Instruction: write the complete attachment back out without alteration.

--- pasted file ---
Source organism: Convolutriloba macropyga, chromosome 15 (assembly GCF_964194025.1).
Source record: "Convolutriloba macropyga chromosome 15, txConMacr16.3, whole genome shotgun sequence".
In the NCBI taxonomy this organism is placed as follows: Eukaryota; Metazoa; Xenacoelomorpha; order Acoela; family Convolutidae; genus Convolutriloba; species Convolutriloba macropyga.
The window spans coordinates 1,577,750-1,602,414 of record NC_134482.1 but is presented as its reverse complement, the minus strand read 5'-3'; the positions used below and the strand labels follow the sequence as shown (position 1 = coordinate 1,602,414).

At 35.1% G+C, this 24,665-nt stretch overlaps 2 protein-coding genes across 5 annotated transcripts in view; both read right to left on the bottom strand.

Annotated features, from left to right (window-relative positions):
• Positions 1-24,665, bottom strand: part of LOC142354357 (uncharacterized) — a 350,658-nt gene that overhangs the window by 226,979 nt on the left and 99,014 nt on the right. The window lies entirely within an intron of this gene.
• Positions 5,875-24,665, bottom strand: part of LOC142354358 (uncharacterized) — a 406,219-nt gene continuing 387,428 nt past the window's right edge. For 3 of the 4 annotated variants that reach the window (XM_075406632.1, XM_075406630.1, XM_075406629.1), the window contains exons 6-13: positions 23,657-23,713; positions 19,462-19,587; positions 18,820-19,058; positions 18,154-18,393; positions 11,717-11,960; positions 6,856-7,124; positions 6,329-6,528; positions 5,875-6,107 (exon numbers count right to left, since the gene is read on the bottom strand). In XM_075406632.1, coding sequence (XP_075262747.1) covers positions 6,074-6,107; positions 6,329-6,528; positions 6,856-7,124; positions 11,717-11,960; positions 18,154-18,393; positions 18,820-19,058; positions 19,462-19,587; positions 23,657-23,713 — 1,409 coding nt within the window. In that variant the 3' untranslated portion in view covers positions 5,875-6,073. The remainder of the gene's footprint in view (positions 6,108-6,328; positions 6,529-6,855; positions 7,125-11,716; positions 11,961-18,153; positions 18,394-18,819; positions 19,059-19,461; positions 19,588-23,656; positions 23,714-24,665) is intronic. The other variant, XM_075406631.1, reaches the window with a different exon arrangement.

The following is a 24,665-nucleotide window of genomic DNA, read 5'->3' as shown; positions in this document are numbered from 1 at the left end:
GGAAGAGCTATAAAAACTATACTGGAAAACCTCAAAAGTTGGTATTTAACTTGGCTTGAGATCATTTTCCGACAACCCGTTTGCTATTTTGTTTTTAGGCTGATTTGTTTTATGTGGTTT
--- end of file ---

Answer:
Source organism: Convolutriloba macropyga, chromosome 15 (assembly GCF_964194025.1).
Source record: "Convolutriloba macropyga chromosome 15, txConMacr16.3, whole genome shotgun sequence".
In the NCBI taxonomy this organism is placed as follows: Eukaryota; Metazoa; Xenacoelomorpha; order Acoela; family Convolutidae; genus Convolutriloba; species Convolutriloba macropyga.
The window spans coordinates 1,577,750-1,602,414 of record NC_134482.1 but is presented as its reverse complement, the minus strand read 5'-3'; the positions used below and the strand labels follow the sequence as shown (position 1 = coordinate 1,602,414).

At 35.1% G+C, this 24,665-nt stretch overlaps 2 protein-coding genes across 5 annotated transcripts in view; both read right to left on the bottom strand.

Annotated features, from left to right (window-relative positions):
• Positions 1-24,665, bottom strand: part of LOC142354357 (uncharacterized) — a 350,658-nt gene that overhangs the window by 226,979 nt on the left and 99,014 nt on the right. The window lies entirely within an intron of this gene.
• Positions 5,875-24,665, bottom strand: part of LOC142354358 (uncharacterized) — a 406,219-nt gene continuing 387,428 nt past the window's right edge. For 3 of the 4 annotated variants that reach the window (XM_075406632.1, XM_075406630.1, XM_075406629.1), the window contains exons 6-13: positions 23,657-23,713; positions 19,462-19,587; positions 18,820-19,058; positions 18,154-18,393; positions 11,717-11,960; positions 6,856-7,124; positions 6,329-6,528; positions 5,875-6,107 (exon numbers count right to left, since the gene is read on the bottom strand). In XM_075406632.1, coding sequence (XP_075262747.1) covers positions 6,074-6,107; positions 6,329-6,528; positions 6,856-7,124; positions 11,717-11,960; positions 18,154-18,393; positions 18,820-19,058; positions 19,462-19,587; positions 23,657-23,713 — 1,409 coding nt within the window. In that variant the 3' untranslated portion in view covers positions 5,875-6,073. The remainder of the gene's footprint in view (positions 6,108-6,328; positions 6,529-6,855; positions 7,125-11,716; positions 11,961-18,153; positions 18,394-18,819; positions 19,059-19,461; positions 19,588-23,656; positions 23,714-24,665) is intronic. The other variant, XM_075406631.1, reaches the window with a different exon arrangement.

The following is a 24,665-nucleotide window of genomic DNA, read 5'->3' as shown; positions in this document are numbered from 1 at the left end:
GGAAGAGCTATAAAAACTATACTGGAAAACCTCAAAAGTTGGTATTTAACTTGGCTTGAGATCATTTTCCGACAACCCGTTTGCTATTTTGTTTTTAGGCTGATTTGTTTTATGTGGTTT